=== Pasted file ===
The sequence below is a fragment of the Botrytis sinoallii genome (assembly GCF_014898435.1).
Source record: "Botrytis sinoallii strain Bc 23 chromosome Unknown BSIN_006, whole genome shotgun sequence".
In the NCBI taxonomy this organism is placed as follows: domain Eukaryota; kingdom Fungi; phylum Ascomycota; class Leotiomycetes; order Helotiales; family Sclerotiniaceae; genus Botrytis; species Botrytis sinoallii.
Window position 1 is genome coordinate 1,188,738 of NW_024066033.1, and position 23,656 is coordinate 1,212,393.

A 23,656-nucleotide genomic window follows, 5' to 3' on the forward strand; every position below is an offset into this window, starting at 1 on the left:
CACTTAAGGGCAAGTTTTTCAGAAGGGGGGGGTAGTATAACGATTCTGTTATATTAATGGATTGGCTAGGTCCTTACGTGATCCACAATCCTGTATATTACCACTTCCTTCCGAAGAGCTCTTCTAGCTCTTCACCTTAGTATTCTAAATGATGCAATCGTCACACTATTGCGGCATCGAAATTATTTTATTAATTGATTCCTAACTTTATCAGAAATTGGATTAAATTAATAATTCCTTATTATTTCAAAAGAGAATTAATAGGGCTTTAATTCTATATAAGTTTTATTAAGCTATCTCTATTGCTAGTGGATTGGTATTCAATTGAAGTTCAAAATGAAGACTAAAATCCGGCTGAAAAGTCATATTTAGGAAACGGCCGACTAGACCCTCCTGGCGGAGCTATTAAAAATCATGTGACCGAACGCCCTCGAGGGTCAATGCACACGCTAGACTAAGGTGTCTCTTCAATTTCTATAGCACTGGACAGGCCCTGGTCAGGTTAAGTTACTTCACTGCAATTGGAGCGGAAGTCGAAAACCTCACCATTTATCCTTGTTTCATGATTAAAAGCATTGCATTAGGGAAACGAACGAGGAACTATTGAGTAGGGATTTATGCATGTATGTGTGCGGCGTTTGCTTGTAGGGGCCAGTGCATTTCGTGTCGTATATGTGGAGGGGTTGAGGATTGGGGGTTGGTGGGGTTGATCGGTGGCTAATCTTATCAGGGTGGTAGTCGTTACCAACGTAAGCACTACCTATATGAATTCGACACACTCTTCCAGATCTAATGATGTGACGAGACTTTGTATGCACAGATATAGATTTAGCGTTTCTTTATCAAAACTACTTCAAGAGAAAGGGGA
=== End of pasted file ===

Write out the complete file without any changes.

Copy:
The sequence below is a fragment of the Botrytis sinoallii genome (assembly GCF_014898435.1).
Source record: "Botrytis sinoallii strain Bc 23 chromosome Unknown BSIN_006, whole genome shotgun sequence".
In the NCBI taxonomy this organism is placed as follows: domain Eukaryota; kingdom Fungi; phylum Ascomycota; class Leotiomycetes; order Helotiales; family Sclerotiniaceae; genus Botrytis; species Botrytis sinoallii.
Window position 1 is genome coordinate 1,188,738 of NW_024066033.1, and position 23,656 is coordinate 1,212,393.

A 23,656-nucleotide genomic window follows, 5' to 3' on the forward strand; every position below is an offset into this window, starting at 1 on the left:
CACTTAAGGGCAAGTTTTTCAGAAGGGGGGGGTAGTATAACGATTCTGTTATATTAATGGATTGGCTAGGTCCTTACGTGATCCACAATCCTGTATATTACCACTTCCTTCCGAAGAGCTCTTCTAGCTCTTCACCTTAGTATTCTAAATGATGCAATCGTCACACTATTGCGGCATCGAAATTATTTTATTAATTGATTCCTAACTTTATCAGAAATTGGATTAAATTAATAATTCCTTATTATTTCAAAAGAGAATTAATAGGGCTTTAATTCTATATAAGTTTTATTAAGCTATCTCTATTGCTAGTGGATTGGTATTCAATTGAAGTTCAAAATGAAGACTAAAATCCGGCTGAAAAGTCATATTTAGGAAACGGCCGACTAGACCCTCCTGGCGGAGCTATTAAAAATCATGTGACCGAACGCCCTCGAGGGTCAATGCACACGCTAGACTAAGGTGTCTCTTCAATTTCTATAGCACTGGACAGGCCCTGGTCAGGTTAAGTTACTTCACTGCAATTGGAGCGGAAGTCGAAAACCTCACCATTTATCCTTGTTTCATGATTAAAAGCATTGCATTAGGGAAACGAACGAGGAACTATTGAGTAGGGATTTATGCATGTATGTGTGCGGCGTTTGCTTGTAGGGGCCAGTGCATTTCGTGTCGTATATGTGGAGGGGTTGAGGATTGGGGGTTGGTGGGGTTGATCGGTGGCTAATCTTATCAGGGTGGTAGTCGTTACCAACGTAAGCACTACCTATATGAATTCGACACACTCTTCCAGATCTAATGATGTGACGAGACTTTGTATGCACAGATATAGATTTAGCGTTTCTTTATCAAAACTACTTCAAGAGAAAGGGGA